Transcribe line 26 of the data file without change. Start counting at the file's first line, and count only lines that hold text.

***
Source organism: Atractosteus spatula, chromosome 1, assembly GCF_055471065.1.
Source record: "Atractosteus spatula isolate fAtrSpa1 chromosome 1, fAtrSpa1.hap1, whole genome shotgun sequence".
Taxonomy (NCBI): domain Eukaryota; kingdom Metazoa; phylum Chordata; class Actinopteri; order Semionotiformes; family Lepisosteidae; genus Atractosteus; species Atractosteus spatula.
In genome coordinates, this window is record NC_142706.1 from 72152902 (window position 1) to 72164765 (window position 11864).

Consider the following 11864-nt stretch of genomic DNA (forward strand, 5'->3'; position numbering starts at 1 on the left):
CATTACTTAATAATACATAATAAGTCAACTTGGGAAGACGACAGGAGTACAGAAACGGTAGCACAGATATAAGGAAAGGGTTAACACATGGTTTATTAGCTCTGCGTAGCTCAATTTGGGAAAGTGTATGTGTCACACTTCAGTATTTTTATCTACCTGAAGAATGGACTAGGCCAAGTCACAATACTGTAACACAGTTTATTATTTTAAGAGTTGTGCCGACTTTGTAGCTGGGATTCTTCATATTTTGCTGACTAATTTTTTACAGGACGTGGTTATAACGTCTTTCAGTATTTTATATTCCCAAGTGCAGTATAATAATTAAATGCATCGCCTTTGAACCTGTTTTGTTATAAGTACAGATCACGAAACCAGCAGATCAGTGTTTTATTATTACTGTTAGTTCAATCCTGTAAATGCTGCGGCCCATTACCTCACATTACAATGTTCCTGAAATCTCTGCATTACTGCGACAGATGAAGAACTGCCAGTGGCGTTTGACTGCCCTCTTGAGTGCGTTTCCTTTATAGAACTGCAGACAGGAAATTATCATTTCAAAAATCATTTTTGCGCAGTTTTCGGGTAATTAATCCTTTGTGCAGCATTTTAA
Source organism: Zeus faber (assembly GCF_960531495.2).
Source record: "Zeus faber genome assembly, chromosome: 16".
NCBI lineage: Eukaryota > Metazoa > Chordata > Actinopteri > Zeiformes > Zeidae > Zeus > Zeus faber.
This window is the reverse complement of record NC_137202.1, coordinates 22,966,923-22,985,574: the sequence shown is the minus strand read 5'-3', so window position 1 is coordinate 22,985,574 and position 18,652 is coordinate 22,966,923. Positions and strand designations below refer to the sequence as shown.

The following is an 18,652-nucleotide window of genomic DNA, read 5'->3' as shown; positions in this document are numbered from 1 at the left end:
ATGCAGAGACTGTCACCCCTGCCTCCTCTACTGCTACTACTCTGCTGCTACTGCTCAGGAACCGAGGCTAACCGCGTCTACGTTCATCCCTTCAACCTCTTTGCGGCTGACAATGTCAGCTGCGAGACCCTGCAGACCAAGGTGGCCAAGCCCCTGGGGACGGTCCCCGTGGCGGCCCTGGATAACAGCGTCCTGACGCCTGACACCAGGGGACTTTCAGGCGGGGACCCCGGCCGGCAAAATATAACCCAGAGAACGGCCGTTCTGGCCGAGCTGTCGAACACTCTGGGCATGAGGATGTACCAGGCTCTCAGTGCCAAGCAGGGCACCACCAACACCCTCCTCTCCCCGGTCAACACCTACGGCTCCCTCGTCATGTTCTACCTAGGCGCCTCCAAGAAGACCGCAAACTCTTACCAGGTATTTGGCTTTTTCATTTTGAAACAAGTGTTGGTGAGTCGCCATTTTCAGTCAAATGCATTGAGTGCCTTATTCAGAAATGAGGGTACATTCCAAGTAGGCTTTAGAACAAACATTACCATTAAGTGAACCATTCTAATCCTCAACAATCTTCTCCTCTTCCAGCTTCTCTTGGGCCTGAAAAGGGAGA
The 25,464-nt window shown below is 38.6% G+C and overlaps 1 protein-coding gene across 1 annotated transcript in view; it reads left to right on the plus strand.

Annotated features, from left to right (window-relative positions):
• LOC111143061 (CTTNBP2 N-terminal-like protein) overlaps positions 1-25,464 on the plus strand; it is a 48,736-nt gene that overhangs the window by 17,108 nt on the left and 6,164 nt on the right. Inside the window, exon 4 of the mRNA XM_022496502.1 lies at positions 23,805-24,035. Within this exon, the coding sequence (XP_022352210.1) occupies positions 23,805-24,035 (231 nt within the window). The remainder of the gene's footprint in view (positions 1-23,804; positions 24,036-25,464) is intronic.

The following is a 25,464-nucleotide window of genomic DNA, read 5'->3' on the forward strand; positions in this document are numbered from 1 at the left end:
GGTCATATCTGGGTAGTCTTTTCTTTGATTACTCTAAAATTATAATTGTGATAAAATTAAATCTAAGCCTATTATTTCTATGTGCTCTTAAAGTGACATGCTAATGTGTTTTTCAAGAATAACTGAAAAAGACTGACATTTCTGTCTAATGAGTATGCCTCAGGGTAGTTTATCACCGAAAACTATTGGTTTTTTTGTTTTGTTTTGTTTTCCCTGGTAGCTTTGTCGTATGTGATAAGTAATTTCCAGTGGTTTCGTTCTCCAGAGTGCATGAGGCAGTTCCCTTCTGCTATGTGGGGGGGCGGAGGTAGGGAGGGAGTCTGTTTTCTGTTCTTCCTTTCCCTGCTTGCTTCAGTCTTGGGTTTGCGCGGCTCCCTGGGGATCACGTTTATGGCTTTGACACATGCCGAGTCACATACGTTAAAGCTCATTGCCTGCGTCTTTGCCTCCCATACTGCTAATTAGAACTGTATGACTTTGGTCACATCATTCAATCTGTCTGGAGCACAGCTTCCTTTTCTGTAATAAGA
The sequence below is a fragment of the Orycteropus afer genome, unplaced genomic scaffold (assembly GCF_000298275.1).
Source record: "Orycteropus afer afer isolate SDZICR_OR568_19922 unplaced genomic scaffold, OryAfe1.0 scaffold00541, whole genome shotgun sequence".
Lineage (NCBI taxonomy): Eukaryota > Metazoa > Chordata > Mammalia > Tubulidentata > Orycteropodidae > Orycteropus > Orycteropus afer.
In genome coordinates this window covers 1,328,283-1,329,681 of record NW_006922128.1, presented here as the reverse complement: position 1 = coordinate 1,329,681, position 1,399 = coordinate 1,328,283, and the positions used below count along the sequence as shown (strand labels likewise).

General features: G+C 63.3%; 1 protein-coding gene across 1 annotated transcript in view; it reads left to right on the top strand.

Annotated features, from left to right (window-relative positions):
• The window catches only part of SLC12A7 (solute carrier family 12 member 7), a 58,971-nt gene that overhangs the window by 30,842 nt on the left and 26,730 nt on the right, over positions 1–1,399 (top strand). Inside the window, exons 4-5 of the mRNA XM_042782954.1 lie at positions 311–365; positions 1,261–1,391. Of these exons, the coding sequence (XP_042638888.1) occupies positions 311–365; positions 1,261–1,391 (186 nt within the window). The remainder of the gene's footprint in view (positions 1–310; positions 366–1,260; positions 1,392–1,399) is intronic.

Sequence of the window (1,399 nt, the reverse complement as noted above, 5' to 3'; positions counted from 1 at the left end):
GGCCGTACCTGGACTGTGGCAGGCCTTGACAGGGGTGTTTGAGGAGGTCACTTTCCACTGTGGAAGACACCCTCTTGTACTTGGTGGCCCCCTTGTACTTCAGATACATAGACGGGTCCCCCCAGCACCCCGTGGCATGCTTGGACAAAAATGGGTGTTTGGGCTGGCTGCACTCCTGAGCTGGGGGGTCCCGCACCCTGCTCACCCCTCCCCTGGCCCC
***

GGCCGTACCTGGACTGTGGCAGGCCTTGACAGGGGTGTTTGAGGAGGTCACTTTCCACTGTGGAAGACACCCTCTTGTACTTGGTGGCCCCCTTGTACTTCAGATACATAGACGGGTCCCCCCAGCACCCCGTGGCATGCTTGGACAAAAATGGGTGTTTGGGCTGGCTGCACTCCTGAGCTGGGGGGTCCCGCACCCTGCTCACCCCTCCCCTGGCCCC